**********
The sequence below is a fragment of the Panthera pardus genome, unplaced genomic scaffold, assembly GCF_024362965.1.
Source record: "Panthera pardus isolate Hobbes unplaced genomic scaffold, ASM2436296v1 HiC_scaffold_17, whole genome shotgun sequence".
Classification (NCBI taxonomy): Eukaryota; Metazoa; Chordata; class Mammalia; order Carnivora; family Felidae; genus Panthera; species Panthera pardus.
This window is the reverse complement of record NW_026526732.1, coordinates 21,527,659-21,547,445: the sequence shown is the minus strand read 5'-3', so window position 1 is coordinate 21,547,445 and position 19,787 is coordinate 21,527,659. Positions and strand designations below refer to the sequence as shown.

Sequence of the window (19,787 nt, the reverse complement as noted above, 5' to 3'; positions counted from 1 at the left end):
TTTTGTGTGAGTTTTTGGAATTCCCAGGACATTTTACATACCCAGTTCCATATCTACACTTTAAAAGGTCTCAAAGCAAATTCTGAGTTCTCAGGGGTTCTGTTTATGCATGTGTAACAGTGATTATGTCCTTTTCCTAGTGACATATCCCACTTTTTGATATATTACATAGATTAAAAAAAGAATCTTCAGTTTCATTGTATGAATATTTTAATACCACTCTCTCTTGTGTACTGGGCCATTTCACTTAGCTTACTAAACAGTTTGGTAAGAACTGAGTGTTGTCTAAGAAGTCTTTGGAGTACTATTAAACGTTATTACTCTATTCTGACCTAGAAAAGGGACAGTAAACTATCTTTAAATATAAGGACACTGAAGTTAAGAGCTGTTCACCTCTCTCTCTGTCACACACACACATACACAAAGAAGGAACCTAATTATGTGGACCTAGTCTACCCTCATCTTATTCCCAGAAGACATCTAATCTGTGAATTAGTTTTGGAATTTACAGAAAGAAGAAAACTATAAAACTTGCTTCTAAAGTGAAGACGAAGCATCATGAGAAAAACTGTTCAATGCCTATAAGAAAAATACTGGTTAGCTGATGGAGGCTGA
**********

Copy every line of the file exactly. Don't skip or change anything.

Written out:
The sequence below is a fragment of the Panthera pardus genome, unplaced genomic scaffold, assembly GCF_024362965.1.
Source record: "Panthera pardus isolate Hobbes unplaced genomic scaffold, ASM2436296v1 HiC_scaffold_17, whole genome shotgun sequence".
Classification (NCBI taxonomy): Eukaryota; Metazoa; Chordata; class Mammalia; order Carnivora; family Felidae; genus Panthera; species Panthera pardus.
This window is the reverse complement of record NW_026526732.1, coordinates 21,527,659-21,547,445: the sequence shown is the minus strand read 5'-3', so window position 1 is coordinate 21,547,445 and position 19,787 is coordinate 21,527,659. Positions and strand designations below refer to the sequence as shown.

Sequence of the window (19,787 nt, the reverse complement as noted above, 5' to 3'; positions counted from 1 at the left end):
TTTTGTGTGAGTTTTTGGAATTCCCAGGACATTTTACATACCCAGTTCCATATCTACACTTTAAAAGGTCTCAAAGCAAATTCTGAGTTCTCAGGGGTTCTGTTTATGCATGTGTAACAGTGATTATGTCCTTTTCCTAGTGACATATCCCACTTTTTGATATATTACATAGATTAAAAAAAGAATCTTCAGTTTCATTGTATGAATATTTTAATACCACTCTCTCTTGTGTACTGGGCCATTTCACTTAGCTTACTAAACAGTTTGGTAAGAACTGAGTGTTGTCTAAGAAGTCTTTGGAGTACTATTAAACGTTATTACTCTATTCTGACCTAGAAAAGGGACAGTAAACTATCTTTAAATATAAGGACACTGAAGTTAAGAGCTGTTCACCTCTCTCTCTGTCACACACACACATACACAAAGAAGGAACCTAATTATGTGGACCTAGTCTACCCTCATCTTATTCCCAGAAGACATCTAATCTGTGAATTAGTTTTGGAATTTACAGAAAGAAGAAAACTATAAAACTTGCTTCTAAAGTGAAGACGAAGCATCATGAGAAAAACTGTTCAATGCCTATAAGAAAAATACTGGTTAGCTGATGGAGGCTGA